What MLB record set by two brothers will never be equaled?

 

Two Brothers Share a Special Place in the Baseball Record Books.

By Scott A. Rowan

The 2013 season saw brothers B. J. and Justin Upton take the field together in the starting lineup for the Atlanta Braves. But as special as their feat was, they were just the latest in a long line of brothers who were also teammates; in fact, Major League Baseball lists nearly 100 sets of such siblings. But Chicago Cubs pitchers Paul and Rick “Big Daddy” Reuschel were the only two to pitch a shutout together.

This excerpt is from “The Cubs Quotient: How the Chicago Cubs Changed the World” by Scott A. Rowan. Available now at Amazon and SherpaMultimedia.com.

On August 21, 1975, Cubs starting pitcher Rick Reuschel gave the Cubs a 5–0 lead against the visiting Los Angeles Dodgers, scattering five hits until he was pulled with one out in the seventh inning. His relief pitcher was his older brother, Paul, who gave up just one hit the rest of the game as the Cubs defeated the Dodgers 7–0. Only 8,377 fans witnessed the historic feat, in part because the game was on a Thursday afternoon. And of course the 1975 Cubs simply weren’t very good, finishing tied with the Montreal Expos for last place in the NL East (75–87). Despite how few people saw it actually happen, that was the only time in baseball history that two brothers combined to pitch a shutout.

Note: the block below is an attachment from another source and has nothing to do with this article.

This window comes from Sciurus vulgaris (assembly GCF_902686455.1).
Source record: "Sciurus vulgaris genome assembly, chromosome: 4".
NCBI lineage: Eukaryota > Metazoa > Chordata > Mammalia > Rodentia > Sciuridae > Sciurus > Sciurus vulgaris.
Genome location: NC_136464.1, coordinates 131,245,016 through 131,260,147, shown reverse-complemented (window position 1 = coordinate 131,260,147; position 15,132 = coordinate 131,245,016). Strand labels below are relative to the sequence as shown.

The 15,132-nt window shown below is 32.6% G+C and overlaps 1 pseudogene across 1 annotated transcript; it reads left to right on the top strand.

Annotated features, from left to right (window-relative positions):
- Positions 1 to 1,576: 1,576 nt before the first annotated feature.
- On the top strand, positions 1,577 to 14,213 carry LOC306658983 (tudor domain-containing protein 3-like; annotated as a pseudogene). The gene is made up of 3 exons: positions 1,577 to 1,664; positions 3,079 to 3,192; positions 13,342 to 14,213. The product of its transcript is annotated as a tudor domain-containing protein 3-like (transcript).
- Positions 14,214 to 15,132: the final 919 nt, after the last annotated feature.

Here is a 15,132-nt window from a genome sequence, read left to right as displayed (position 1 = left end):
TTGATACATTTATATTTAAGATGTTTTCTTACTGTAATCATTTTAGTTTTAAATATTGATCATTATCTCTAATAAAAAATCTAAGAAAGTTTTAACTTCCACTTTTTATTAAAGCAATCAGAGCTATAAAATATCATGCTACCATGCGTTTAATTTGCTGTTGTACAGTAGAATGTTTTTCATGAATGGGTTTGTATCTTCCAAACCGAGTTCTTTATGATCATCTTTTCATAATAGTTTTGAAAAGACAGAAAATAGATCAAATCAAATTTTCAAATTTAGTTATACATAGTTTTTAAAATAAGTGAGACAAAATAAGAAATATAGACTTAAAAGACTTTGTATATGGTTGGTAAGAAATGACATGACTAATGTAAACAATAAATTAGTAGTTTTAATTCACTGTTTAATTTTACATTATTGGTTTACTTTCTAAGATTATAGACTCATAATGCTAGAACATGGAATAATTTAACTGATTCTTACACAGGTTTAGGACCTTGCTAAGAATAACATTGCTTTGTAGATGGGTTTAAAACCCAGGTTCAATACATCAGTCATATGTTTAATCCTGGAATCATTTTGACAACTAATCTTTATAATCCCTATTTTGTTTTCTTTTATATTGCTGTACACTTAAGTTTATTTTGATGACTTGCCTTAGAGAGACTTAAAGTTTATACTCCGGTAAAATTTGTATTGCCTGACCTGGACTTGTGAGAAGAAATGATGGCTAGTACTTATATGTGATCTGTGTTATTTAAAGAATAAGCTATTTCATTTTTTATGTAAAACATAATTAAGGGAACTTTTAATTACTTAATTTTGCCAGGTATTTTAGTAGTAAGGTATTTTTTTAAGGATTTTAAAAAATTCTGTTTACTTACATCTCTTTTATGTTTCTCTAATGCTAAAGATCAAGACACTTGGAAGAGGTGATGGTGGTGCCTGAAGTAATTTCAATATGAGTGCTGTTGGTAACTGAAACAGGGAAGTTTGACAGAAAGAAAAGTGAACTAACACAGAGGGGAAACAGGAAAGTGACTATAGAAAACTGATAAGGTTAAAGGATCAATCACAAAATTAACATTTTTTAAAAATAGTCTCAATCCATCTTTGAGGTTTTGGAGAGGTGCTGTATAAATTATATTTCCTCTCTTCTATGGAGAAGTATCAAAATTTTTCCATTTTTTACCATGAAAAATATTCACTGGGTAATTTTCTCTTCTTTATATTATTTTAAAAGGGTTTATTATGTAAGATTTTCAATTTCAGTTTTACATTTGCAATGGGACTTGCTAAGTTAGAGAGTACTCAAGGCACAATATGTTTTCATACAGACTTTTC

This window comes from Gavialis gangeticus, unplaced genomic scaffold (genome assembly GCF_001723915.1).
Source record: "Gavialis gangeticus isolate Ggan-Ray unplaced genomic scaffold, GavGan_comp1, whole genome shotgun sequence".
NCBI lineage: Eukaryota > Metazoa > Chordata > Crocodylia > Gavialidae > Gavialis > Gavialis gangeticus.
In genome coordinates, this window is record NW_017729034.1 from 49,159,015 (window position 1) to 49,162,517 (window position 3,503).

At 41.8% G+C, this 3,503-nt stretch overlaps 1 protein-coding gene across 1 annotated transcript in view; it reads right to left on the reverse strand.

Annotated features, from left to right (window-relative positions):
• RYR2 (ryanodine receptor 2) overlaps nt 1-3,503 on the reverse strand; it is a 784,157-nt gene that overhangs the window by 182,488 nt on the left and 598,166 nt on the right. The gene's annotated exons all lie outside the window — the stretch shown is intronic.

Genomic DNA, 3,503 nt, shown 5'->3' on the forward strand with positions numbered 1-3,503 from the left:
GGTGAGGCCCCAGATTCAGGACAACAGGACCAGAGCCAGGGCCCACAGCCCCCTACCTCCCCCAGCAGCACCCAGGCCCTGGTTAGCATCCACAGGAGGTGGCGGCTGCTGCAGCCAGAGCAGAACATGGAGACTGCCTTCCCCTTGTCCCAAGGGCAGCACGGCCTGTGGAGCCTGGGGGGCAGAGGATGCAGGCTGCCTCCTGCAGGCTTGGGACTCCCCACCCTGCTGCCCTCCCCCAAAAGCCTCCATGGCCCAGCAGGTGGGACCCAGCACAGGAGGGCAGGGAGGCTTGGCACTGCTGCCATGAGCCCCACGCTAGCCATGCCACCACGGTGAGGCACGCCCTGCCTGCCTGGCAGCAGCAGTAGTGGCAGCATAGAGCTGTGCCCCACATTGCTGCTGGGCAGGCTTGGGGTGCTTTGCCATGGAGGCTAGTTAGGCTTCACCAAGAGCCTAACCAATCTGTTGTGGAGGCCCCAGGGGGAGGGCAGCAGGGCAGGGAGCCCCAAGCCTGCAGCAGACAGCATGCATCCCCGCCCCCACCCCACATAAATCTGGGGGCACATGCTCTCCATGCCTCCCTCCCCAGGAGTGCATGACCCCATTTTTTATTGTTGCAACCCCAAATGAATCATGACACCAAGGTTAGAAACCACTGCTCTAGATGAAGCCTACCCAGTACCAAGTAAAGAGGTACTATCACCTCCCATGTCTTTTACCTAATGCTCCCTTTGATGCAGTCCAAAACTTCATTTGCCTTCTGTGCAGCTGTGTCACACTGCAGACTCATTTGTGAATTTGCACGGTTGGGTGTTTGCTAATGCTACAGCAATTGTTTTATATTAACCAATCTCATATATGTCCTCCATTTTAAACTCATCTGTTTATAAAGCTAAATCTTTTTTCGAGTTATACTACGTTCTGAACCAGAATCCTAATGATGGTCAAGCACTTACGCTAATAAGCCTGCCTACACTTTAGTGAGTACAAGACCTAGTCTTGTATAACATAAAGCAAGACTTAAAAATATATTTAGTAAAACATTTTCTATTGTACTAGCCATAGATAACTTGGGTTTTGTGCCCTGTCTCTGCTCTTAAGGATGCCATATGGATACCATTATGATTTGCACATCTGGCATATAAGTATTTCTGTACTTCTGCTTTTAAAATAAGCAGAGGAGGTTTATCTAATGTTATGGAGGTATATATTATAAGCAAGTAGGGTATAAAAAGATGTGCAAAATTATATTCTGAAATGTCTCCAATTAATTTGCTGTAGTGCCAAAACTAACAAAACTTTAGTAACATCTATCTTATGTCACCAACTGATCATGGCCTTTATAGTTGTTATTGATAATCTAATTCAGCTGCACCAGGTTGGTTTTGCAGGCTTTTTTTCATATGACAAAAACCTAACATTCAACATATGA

“I didn`t even realize it until I saw it in the paper the next day,” said Paul, in a 1985 story with the Chicago Tribune story. “I figured with all the brother combinations that had pitched, that it had to have been done somewhere before.”

Actually, Dizzy and Paul Dean were the only brothers to achieve something close to (and some would say better than) the Reuschels—they won two games apiece to lead the St. Louis Cardinals to the 1934 World Series.

According to MLB.com, the only other brothers to play on the same team for the Cubs organization were Larry and Mike Corcoran (1884, Chicago White Stockings), Jiggs and Tom Parrott (1893, Chicago Colts), and Danny and Hal Breeden (1971).

Born in Quincy, Illinois, the Reuschel brothers shared the special experience of playing for their favorite childhood team. Paul’s playing career lasted only six years, ending in 1979, while Rick’s lasted for 19 years (1972–91), during which time he was an All-Star three times, once for the Cubs and once each with Pittsburgh and San Francisco.

Paul was quite clear about where his loyalties stood, as both a brother and a Cubs fan. “When Rick [pitched] against the Cubs, I root against the Cubs until he’s out of the game. Then I root for the Cubs,” Paul said. “I always will be a Cubs fan. After 35 years, it’s hard to switch.”

SOURCES:

“Brothers as teammates in MLB history,” MLB.com, January 24, 2013, http://mlb.mlb.com/ news/article.jspymd=20130124&content_id=41133556&vkey=news_mlb&c_id=mlb.

Linda Young, “Paul Returns To His Roots And A Life In The Country,” Chicago Tribune, July 16, 1985, http://articles.chicagotribune.com/1985-07-16/sports/8502160213_1_farm-prices- major-leagues-playground-accident/2.

Ibid.

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